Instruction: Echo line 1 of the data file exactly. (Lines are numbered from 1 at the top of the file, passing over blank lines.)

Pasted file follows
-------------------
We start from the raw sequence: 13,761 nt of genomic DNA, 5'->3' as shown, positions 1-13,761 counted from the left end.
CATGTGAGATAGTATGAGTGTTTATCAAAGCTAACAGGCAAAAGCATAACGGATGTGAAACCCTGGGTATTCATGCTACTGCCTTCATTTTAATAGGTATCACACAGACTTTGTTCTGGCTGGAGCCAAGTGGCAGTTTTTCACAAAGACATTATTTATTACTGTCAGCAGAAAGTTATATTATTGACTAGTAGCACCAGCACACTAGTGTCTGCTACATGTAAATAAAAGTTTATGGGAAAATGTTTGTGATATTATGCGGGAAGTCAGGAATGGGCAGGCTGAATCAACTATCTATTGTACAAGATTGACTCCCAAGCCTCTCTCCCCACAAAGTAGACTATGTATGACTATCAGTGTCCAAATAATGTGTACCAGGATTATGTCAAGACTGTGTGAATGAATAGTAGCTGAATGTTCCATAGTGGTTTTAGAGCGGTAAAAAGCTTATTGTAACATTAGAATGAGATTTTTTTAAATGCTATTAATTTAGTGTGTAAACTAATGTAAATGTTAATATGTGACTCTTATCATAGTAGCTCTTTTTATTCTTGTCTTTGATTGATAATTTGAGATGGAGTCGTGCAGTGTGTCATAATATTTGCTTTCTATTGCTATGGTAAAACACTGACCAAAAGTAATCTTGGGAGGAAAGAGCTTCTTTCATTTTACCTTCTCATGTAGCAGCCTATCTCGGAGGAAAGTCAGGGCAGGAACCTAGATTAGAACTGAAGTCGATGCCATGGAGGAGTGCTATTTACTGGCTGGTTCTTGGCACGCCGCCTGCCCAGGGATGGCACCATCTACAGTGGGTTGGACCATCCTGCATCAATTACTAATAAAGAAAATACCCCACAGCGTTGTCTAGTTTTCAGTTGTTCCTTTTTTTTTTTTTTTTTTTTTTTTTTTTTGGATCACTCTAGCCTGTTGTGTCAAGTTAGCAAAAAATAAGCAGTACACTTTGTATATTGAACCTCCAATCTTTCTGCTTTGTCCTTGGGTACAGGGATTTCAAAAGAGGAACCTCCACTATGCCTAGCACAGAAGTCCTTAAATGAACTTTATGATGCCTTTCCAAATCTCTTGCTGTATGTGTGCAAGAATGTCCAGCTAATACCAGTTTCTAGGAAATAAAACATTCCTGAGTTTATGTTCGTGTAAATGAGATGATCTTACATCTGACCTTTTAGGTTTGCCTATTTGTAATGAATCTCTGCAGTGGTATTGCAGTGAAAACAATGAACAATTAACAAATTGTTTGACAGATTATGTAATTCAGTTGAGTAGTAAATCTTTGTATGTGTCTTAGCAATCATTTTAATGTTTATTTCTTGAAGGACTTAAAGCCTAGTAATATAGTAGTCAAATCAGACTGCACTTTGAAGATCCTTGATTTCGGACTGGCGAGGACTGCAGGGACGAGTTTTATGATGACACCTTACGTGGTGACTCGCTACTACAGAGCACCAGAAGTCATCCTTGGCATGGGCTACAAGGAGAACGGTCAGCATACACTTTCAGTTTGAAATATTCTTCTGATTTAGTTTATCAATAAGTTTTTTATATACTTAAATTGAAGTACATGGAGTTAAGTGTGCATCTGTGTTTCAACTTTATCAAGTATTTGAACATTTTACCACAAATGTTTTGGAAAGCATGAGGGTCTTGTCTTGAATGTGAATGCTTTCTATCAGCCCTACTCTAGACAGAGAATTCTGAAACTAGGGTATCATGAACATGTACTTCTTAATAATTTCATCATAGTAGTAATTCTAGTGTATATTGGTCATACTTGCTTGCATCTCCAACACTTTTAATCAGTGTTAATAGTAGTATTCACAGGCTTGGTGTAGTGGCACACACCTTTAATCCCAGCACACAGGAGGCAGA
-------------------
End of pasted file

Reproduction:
We start from the raw sequence: 13,761 nt of genomic DNA, 5'->3' as shown, positions 1-13,761 counted from the left end.